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FBI Announces E-mail Account Compromise Scam

FBI Announces E-mail Account Compromise Scam - The Beacon


By: Jackie

FBI Announces E-mail Account Compromise Scam

Your BBB® has learned from an Internet Crime Complaint Center (ic3) Press Release of a “sophisticated scam” they are calling E-Mail Account Compromise (EAC). According to the Press Release, the scam targets “the general public and professionals associated with, but not limited to, financial and lending institutions, real estate companies, and law firms.”

Using social engineering or computer intrusion techniques, unsuspecting victims’ e-mail accounts are compromised. The criminal creates a spoofed e-mail account that looks very much like the real account but with a slight alteration of one of the characters. Then, according to the Press Release, the criminal uses the victim’s real e-mail account or the spoofed one to make unauthorized wire transfers.

The funds are sometimes directed to money mules in the U.S. or to accounts in financial institutions outside the U.S. Money mules, according to ic3 are people who are used to transfer and launder stolen money and are typically given a portion of the money transferred as payment. To make the transaction seem legitimate, the criminal calls the institution to confirm the transaction.

The ic3 has found that EAC money mules may be victims themselves, of employment scams, romance scams, or personal loan scams. According to the Press Release, between April 1, 2015 and June 30, 2015, 21 complaints related to the EAC scam were filed with losses of almost $700,000. Approximately $14 million in attempted losses are associated with open FBI EAC investigations.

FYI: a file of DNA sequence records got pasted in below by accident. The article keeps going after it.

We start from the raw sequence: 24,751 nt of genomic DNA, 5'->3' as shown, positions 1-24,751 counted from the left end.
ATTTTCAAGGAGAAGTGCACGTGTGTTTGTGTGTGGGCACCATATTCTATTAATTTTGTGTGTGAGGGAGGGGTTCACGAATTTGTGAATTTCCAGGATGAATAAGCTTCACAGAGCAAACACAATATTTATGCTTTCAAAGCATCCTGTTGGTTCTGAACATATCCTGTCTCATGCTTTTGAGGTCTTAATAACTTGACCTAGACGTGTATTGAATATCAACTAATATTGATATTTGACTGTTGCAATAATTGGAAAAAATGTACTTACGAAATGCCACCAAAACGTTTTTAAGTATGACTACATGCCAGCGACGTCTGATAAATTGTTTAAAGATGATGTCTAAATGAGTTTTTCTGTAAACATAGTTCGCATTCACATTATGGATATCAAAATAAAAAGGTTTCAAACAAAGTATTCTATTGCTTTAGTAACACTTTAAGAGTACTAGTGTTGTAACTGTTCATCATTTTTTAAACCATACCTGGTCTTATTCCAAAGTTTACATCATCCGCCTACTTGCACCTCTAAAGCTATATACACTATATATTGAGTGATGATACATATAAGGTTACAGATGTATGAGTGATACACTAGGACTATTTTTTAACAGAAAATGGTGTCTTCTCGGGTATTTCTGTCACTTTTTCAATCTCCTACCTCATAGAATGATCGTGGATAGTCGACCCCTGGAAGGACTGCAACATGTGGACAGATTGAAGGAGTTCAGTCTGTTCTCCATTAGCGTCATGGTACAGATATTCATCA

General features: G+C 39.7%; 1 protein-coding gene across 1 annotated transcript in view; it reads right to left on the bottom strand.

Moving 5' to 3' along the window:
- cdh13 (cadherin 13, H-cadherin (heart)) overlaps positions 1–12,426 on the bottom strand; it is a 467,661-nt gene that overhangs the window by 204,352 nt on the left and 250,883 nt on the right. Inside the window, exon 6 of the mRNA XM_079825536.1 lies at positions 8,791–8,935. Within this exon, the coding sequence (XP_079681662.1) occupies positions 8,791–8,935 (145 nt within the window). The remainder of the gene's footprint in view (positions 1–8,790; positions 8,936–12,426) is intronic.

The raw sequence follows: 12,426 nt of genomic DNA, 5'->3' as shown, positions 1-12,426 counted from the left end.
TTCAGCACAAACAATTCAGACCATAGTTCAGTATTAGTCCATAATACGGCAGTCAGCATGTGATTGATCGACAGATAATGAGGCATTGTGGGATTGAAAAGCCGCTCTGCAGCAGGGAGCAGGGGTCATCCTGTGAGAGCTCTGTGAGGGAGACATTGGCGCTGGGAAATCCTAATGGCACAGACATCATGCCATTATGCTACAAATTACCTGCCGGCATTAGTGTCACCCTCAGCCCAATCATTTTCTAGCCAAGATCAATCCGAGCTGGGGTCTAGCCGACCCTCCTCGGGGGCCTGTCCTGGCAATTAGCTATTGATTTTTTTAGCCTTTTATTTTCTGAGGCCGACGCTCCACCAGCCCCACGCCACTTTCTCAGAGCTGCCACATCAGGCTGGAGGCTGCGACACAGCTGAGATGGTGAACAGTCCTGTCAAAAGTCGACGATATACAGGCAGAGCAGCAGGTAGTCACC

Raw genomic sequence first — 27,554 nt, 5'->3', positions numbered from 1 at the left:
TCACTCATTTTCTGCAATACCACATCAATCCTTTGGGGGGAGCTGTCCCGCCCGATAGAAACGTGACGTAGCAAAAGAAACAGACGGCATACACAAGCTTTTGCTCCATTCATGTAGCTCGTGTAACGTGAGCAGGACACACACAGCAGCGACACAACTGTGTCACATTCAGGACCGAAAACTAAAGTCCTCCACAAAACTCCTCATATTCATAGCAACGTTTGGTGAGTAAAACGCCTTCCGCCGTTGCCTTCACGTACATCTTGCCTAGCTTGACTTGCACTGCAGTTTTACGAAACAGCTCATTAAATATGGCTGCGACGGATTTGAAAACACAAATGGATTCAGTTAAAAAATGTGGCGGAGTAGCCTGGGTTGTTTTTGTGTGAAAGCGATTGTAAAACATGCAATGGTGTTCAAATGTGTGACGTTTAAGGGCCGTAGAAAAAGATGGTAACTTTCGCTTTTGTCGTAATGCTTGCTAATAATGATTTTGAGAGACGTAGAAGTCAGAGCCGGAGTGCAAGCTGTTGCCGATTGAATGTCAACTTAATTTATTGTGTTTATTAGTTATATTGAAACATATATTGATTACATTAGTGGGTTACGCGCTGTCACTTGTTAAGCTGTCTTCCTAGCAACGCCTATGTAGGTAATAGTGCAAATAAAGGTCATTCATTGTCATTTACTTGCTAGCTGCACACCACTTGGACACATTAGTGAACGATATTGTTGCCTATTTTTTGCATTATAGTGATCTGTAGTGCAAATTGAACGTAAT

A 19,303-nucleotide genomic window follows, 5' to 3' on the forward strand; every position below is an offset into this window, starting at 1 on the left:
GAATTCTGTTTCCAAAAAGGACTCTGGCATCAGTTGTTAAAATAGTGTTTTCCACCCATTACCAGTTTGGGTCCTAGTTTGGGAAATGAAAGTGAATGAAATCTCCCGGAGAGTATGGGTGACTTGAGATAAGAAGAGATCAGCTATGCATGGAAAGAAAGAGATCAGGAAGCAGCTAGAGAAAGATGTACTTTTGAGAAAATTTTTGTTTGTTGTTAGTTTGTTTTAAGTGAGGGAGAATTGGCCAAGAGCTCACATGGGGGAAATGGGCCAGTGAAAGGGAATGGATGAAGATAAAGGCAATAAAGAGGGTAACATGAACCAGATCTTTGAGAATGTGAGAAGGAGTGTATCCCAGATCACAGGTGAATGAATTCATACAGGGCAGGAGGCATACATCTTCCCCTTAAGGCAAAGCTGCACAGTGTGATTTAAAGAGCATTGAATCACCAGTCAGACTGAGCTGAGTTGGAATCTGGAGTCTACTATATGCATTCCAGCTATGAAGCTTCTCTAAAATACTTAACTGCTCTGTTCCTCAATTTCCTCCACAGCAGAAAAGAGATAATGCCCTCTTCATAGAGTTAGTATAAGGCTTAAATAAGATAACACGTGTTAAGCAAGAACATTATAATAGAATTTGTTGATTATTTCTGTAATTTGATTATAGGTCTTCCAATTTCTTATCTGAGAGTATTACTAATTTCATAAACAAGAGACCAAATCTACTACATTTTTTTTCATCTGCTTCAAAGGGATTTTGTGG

The ic3 lists the following steps to take if you believe you have been victimized by this scam:

*Contact your financial institution immediately.

*Contact law enforcement.

*Request that your bank reach out to the financial institution where the fraudulent transfer was sent.

*File a complaint at regardless of dollar loss and identify that your complaint pertains to the EAC scam.

The ic3 also gives the following tips to protect yourself:

*Do not open e-mail messages or attachments from unknown individuals.

*Be cautious of clicking links within e-mails from unknown individuals.

*Be aware of small changes in e-mail addresses that mimic legitimate e-mail addresses.

*Question any changes to wire transfer instructions by contacting the associated parties through a known avenue.

*Have a dual step process in place for wire transfers. This can include verbal communication using a telephone number known by both parties.

*Know your customer. Be aware of your client’s typical wire transfer activity and question any variations.

For more information you can trust, visit


Posted 9/9/2015. While the BBB endeavors to provide accurate information to the public, changes in the law, facts or circumstances may have occurred since the foregoing was posted. The BBB recommends doing independent research and consulting professional advisors concerning a particular situation.

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Jackie is the Operations and Education Foundation Assistant with the BBB. She assists consumers with business inquiries, and does presentations to senior groups and high school students. She is a regular contributor to the blog.